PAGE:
Dutch Coffeeshops Closed To Tourists?

22 11 2010

coffeshop signPlans released this month for a pass system to exclude non-residents from Dutch coffeeshops are causing concern amongst cannabis users around the world. Citing the problems of crime and ‘social nuisance’ caused by foreign tourists smoking cannabis, the new and still unstable coalition government wants to make the coffeeshops into private clubs where only adults who live in the Netherlands can become members.

It is currently unclear whether this will be overruled by EU law which prevents discrimination in business trading, or pass on the grounds that the substance being traded is not fully legal and therefore not protected by legislation.

What is clear is that, if implemented, this plan will remove most of the revenue generated by coffeeshops- an estimated €1.8 billion per year- as well as costing many coffeeshop employees their jobs, in the middle of an economic crisis.

However, this plan was first discussed by the government in 2003 and still nothing concrete has been announced. Confidence in the new coalition is not high, with a recent poll showing that only 28% of voters expect it to last a full term.

Shamefully, this plan represents a complete reversal of Holland’s successful tolerance policy which has led to the country having the lowest rates of drug abuse in the developed world.





First Coffeeshop opened in the United States of America

18 11 2009

Good news has reached us. In the city of Portland the first “Amsterdam” style Cannabis Café has been opened. Portland has (sort of) legalized the possession of  Marijuana under an ounce(a little under 30 grams).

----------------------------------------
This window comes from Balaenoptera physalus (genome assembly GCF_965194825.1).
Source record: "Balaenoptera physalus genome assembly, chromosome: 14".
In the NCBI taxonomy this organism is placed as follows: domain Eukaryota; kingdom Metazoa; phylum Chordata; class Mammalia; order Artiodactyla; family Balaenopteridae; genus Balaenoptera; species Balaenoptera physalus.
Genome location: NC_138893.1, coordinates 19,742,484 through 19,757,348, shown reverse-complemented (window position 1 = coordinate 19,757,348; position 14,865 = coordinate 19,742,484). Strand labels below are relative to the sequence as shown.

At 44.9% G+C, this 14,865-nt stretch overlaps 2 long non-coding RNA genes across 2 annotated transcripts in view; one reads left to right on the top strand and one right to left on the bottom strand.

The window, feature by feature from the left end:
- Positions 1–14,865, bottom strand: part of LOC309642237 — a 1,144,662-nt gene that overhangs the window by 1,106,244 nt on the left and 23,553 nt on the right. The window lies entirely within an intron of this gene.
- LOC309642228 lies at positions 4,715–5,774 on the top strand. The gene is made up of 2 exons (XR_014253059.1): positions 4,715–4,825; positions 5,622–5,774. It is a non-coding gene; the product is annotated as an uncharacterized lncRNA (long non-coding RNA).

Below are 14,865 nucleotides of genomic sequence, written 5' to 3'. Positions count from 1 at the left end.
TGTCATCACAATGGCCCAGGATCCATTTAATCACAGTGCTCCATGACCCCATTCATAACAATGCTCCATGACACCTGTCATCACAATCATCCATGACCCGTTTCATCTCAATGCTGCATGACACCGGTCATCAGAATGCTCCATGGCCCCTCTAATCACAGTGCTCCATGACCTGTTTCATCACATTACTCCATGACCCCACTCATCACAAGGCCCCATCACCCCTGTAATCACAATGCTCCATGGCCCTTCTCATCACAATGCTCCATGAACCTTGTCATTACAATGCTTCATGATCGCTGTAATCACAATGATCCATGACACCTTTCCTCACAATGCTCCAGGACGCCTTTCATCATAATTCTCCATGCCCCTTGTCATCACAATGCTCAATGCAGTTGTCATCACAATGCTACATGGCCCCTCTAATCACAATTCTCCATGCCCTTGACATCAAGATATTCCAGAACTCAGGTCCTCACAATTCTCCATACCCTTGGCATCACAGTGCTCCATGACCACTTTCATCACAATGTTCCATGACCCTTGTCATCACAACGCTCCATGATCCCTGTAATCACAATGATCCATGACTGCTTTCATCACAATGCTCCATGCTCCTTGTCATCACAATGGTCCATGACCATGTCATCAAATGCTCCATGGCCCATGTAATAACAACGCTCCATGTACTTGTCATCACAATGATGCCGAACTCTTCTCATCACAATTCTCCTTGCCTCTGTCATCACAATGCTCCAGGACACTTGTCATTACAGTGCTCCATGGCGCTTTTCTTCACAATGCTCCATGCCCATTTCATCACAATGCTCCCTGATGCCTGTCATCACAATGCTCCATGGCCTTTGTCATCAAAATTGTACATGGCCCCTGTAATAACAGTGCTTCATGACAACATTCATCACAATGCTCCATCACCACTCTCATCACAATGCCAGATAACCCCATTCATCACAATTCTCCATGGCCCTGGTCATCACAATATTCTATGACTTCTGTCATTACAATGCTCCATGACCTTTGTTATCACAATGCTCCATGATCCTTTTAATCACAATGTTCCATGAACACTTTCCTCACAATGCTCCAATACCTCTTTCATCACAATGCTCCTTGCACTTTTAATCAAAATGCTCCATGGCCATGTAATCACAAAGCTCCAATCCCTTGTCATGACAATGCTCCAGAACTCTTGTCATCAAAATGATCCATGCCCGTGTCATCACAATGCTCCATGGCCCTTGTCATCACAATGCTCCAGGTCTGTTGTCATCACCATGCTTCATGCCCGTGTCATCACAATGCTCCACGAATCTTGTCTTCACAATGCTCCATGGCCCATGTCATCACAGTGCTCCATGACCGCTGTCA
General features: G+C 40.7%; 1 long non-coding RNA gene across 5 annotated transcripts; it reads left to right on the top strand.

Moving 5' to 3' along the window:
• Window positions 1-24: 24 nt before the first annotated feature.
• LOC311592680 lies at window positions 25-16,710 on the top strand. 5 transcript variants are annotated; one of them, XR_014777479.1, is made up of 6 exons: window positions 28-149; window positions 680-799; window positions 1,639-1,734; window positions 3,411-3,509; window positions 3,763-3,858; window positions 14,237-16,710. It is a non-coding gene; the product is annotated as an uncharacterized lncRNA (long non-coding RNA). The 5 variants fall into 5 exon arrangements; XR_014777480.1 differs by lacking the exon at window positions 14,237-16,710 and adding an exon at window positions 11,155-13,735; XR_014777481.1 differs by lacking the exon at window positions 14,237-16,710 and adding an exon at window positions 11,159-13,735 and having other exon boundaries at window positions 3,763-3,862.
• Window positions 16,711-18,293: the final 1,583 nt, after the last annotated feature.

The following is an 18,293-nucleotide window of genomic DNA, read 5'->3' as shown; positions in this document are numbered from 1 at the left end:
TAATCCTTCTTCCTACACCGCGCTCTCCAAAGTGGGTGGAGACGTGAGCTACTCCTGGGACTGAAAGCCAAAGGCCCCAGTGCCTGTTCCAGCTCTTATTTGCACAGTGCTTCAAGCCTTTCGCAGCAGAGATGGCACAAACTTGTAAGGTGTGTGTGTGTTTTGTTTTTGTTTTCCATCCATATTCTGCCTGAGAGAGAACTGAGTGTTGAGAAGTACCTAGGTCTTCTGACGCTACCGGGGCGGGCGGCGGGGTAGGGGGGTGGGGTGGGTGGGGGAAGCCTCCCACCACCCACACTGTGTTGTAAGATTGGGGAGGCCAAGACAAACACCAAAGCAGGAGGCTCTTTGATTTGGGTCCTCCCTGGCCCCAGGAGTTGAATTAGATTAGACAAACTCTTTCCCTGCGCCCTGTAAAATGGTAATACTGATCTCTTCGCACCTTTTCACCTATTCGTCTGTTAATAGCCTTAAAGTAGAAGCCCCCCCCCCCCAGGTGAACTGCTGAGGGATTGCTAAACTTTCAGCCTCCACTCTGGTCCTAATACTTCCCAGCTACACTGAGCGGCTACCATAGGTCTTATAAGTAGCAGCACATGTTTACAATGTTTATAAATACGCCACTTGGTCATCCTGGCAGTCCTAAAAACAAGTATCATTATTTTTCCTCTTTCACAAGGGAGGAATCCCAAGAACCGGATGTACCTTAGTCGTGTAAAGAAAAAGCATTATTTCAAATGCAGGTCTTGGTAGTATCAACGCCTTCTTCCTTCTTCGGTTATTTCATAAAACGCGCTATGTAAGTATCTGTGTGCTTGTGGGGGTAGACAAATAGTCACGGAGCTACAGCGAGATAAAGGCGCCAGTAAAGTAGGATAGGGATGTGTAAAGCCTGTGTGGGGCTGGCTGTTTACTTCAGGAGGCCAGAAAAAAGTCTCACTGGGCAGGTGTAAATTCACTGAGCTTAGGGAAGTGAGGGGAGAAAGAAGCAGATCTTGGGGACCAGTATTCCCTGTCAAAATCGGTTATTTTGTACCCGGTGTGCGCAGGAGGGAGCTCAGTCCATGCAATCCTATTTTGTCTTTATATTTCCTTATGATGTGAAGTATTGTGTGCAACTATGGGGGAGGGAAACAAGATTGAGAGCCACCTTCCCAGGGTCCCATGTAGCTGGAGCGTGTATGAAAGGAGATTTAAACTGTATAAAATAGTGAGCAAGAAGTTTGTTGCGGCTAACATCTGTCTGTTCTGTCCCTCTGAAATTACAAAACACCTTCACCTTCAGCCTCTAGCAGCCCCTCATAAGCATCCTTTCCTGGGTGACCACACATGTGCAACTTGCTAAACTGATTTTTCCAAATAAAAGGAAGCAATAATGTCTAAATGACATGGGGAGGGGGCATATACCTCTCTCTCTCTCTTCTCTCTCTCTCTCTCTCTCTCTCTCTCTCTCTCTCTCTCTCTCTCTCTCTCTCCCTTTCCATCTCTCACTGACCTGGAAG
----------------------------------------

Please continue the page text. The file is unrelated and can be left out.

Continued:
The Cannabis Café has opened it’s door at precisely 4:20 p.m. last Friday afternoon and is the first coffee house in Oregon catering to licensed users of medical marijuana.

The new cafe, run by the Oregon branch of NORML, went into operation just weeks after the Justice Department announced that people who use marijuana for medical purposes and those who distribute it to them will not face federal prosecution, provided they act according to state law.

It looks like nearly every other coffeehouse in town, with Wi-Fi access, Coffee, soft drinks, trays of Marsee Bakery pastries and sandwiches. The only difference is that shiny silver Volcano vaporizers are plugged into outlets lining the tiled bar and the familiar smell of medical marijuana patients using their “medicine”.

The comparison to an Amsterdam coffeeshop doesn’t really hold up, as you can’t actually buy your weed IN the Cannabis Café. Anne Saker from oregonlive.com explains:

“The only people permitted in the Cannabis Café are those licensed to smoke who also hold membership in the lobbying group Oregon NORML. Patrons will be charged $5 a day. They can bring their own or smoke donated marijuana. Oregon law says medical marijuana may not be sold.”

Does this mean that for $5 a day a member gets free “donated” weed? So without actually buying the weed you still get to smoke weed? Great!

Below a video of the opening of the Cannabis Café in Portland.





The Dutch Cannabis-selling Cafes

10 12 2008

norml

The people over at norml.org have posted a very interesting article on their blog. It starts of with the following quote.